then returned to the Alexanders, and the case was dismissed
by a Consent Order. The Alexanders filed the instant action
in the Berkeley County Court of Common Pleas on May 12, 2014,
alleging that SCDSS was negligent, grossly negligent, and
reckless in: (1) failing to properly investigate claims and
follow protocol; (2) failing to properly hire and train
personnel; (3) taking J.A. from the Alexanders and placing
her in DSS custody without properly investigating the claims
against them; (4) failing to return J.A. to the
Alexanders' home; (5) abusing their power by taking J.A.
out of the Alexanders' home with a reckless attitude
towards the Alexanders' Constitutional rights; and (6) in
depriving the Alexanders of their Constitutional right to Due
Process and the protection of the Fourth and Fourteenth
Amendments. ECF No. 1-1. The case was removed to this court
on June 17, 2014. ECF No. 1. On August 22, 2017, SCDSS filed
their motion for summary judgment. ECF No. 33. On September
22, 2017, the Alexanders filed their reply. The matters have
been fully briefed and are now ripe for the court's
Dismissal of a Claim for Lack of Subject-Matter
challenging the court's subject-matter jurisdiction over
a pending action may bring a motion to dismiss under Federal
Rule of Civil Procedure 12(b)(1). Even when a party does not
move to dismiss on this ground, the court has the right and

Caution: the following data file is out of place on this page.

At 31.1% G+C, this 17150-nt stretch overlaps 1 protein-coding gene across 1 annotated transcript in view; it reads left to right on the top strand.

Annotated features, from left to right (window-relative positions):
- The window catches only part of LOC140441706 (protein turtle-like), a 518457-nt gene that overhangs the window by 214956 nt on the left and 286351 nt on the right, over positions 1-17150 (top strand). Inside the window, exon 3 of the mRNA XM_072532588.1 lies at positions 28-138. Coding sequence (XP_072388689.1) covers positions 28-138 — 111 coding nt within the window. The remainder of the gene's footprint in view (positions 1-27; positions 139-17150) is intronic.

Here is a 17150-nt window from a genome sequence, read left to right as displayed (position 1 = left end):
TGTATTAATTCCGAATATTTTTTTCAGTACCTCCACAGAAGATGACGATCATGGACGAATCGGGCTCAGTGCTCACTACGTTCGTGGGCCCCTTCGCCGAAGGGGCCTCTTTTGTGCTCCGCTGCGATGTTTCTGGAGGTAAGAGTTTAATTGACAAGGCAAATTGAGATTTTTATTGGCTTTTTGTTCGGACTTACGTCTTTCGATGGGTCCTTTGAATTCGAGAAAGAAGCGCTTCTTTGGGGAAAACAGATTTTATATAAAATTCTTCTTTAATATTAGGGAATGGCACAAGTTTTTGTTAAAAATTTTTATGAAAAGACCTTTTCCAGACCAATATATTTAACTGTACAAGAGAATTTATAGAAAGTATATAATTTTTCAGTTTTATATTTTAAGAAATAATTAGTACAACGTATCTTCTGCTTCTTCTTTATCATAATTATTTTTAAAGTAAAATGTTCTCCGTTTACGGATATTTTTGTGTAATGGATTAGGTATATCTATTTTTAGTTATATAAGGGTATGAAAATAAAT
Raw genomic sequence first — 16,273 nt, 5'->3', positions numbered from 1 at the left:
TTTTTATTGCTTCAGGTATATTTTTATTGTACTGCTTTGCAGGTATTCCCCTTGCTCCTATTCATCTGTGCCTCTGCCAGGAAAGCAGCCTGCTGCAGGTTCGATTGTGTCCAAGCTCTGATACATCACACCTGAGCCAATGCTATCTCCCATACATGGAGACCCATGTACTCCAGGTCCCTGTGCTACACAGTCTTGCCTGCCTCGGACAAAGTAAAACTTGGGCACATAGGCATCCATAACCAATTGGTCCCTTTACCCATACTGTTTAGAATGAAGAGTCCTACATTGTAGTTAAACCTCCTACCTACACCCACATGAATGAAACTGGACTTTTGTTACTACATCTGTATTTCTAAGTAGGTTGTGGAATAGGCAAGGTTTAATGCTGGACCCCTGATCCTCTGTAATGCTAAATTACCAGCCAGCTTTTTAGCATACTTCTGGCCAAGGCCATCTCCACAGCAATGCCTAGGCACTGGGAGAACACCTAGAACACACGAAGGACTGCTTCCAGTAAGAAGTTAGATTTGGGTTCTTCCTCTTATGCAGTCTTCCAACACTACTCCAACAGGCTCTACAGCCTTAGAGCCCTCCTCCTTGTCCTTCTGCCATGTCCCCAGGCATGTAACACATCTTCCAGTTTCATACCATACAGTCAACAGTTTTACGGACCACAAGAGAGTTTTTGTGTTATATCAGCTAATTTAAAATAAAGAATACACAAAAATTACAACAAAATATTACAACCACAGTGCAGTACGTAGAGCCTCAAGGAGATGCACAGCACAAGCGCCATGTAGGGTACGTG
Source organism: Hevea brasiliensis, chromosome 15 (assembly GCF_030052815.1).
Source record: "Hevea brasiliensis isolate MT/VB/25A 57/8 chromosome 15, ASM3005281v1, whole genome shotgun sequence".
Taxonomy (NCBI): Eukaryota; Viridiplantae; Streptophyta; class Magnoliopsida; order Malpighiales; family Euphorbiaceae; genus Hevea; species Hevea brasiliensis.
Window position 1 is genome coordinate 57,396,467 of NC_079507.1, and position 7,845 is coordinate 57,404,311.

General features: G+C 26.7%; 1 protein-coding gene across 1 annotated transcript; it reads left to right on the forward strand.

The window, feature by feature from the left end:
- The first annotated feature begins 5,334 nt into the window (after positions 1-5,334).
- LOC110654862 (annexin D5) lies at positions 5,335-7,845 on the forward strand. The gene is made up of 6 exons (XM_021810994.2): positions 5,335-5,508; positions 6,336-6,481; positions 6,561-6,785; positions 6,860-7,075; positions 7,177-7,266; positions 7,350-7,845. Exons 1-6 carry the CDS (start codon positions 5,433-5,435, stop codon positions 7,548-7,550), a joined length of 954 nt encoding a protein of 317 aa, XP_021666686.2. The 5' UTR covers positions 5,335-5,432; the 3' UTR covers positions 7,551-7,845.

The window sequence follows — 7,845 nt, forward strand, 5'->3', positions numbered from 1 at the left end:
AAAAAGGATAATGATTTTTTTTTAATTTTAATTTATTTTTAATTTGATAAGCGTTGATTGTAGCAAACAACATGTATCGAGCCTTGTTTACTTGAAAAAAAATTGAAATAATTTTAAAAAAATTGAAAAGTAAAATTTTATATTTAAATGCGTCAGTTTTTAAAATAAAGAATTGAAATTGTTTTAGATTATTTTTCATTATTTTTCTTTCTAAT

obligation to ensure that it possesses subject-matter
jurisdiction over every case that comes before it.
Gonzalez v. Thaler, 565 U.S. 134, 141 (2012)
(“When a requirement goes to subject-matter
jurisdiction, courts are obligated to consider sua
sponte issues that the parties have disclaimed or have
not presented.”). When a federal court does not possess
subject-matter jurisdiction over a claim, it must sua
sponte dismiss the claim. Id.
federal district court “has jurisdiction over an entire
action, including state-law claims, whenever the federal-law
claims and state-law claims in the case ‘derive from a
common nucleus of operative fact' and are ‘such
that [a plaintiff] would ordinarily be expected to try them
all in one judicial proceeding.'”
Carnegie-Mellon Univ. v. Cohill, 484 U.S. 343, 349
(1988) (quoting Mine Workers v. Gibbs, 383 U.S. 715,
725 (1966)). When evaluating whether to exercise jurisdiction
over pendent state-law claims, a district court should
consider the values of “judicial economy, convenience,
fairness, and comity.” Id. at 350.
“Because in some circumstances a remand of a removed
case involving pendent claims will better accommodate these
values than will dismissal of the case, the animating
principle behind the pendent jurisdiction doctrine supports
giving a district court discretion to remand when the
exercise of pendent jurisdiction is inappropriate.”
Id. at 351; see also Shanaghan v. Cahill,
58 F.3d 106, 110 (4th Cir. 1995). A district court may
decline to exercise supplemental jurisdiction over pendent
state claims if:
(1) the claim raises a novel or complex issue of State law,
(2) the claim substantially predominates over the claim or
claims over which the district court has ...